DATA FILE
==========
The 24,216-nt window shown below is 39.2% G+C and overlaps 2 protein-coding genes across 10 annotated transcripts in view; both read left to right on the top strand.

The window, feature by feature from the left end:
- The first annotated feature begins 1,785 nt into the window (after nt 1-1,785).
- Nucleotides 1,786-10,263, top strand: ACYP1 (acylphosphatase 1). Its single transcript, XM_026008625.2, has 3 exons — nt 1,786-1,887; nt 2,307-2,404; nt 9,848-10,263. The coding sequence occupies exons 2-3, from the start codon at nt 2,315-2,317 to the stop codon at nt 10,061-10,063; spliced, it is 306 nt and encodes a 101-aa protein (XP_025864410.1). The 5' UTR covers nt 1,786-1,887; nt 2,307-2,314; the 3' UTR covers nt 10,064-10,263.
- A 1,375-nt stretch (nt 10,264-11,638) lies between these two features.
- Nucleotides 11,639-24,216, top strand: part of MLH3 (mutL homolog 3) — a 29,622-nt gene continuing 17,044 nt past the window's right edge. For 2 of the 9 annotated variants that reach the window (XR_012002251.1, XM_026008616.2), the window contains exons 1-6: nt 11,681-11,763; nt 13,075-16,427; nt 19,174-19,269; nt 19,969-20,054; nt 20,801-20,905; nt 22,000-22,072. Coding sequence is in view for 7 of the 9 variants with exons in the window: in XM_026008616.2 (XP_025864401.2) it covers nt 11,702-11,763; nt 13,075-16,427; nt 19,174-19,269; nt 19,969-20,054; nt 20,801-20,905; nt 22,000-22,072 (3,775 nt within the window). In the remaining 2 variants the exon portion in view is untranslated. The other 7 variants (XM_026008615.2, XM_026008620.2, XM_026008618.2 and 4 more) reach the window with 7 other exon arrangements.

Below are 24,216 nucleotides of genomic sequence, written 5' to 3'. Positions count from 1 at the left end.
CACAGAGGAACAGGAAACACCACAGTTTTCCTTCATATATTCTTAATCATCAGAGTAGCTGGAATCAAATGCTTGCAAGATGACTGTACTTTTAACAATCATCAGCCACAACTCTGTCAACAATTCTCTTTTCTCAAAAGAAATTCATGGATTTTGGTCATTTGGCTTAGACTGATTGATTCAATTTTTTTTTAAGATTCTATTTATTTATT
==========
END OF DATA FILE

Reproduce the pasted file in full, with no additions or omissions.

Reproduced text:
The 24,216-nt window shown below is 39.2% G+C and overlaps 2 protein-coding genes across 10 annotated transcripts in view; both read left to right on the top strand.

The window, feature by feature from the left end:
- The first annotated feature begins 1,785 nt into the window (after nt 1-1,785).
- Nucleotides 1,786-10,263, top strand: ACYP1 (acylphosphatase 1). Its single transcript, XM_026008625.2, has 3 exons — nt 1,786-1,887; nt 2,307-2,404; nt 9,848-10,263. The coding sequence occupies exons 2-3, from the start codon at nt 2,315-2,317 to the stop codon at nt 10,061-10,063; spliced, it is 306 nt and encodes a 101-aa protein (XP_025864410.1). The 5' UTR covers nt 1,786-1,887; nt 2,307-2,314; the 3' UTR covers nt 10,064-10,263.
- A 1,375-nt stretch (nt 10,264-11,638) lies between these two features.
- Nucleotides 11,639-24,216, top strand: part of MLH3 (mutL homolog 3) — a 29,622-nt gene continuing 17,044 nt past the window's right edge. For 2 of the 9 annotated variants that reach the window (XR_012002251.1, XM_026008616.2), the window contains exons 1-6: nt 11,681-11,763; nt 13,075-16,427; nt 19,174-19,269; nt 19,969-20,054; nt 20,801-20,905; nt 22,000-22,072. Coding sequence is in view for 7 of the 9 variants with exons in the window: in XM_026008616.2 (XP_025864401.2) it covers nt 11,702-11,763; nt 13,075-16,427; nt 19,174-19,269; nt 19,969-20,054; nt 20,801-20,905; nt 22,000-22,072 (3,775 nt within the window). In the remaining 2 variants the exon portion in view is untranslated. The other 7 variants (XM_026008615.2, XM_026008620.2, XM_026008618.2 and 4 more) reach the window with 7 other exon arrangements.

Below are 24,216 nucleotides of genomic sequence, written 5' to 3'. Positions count from 1 at the left end.
CACAGAGGAACAGGAAACACCACAGTTTTCCTTCATATATTCTTAATCATCAGAGTAGCTGGAATCAAATGCTTGCAAGATGACTGTACTTTTAACAATCATCAGCCACAACTCTGTCAACAATTCTCTTTTCTCAAAAGAAATTCATGGATTTTGGTCATTTGGCTTAGACTGATTGATTCAATTTTTTTTTAAGATTCTATTTATTTATT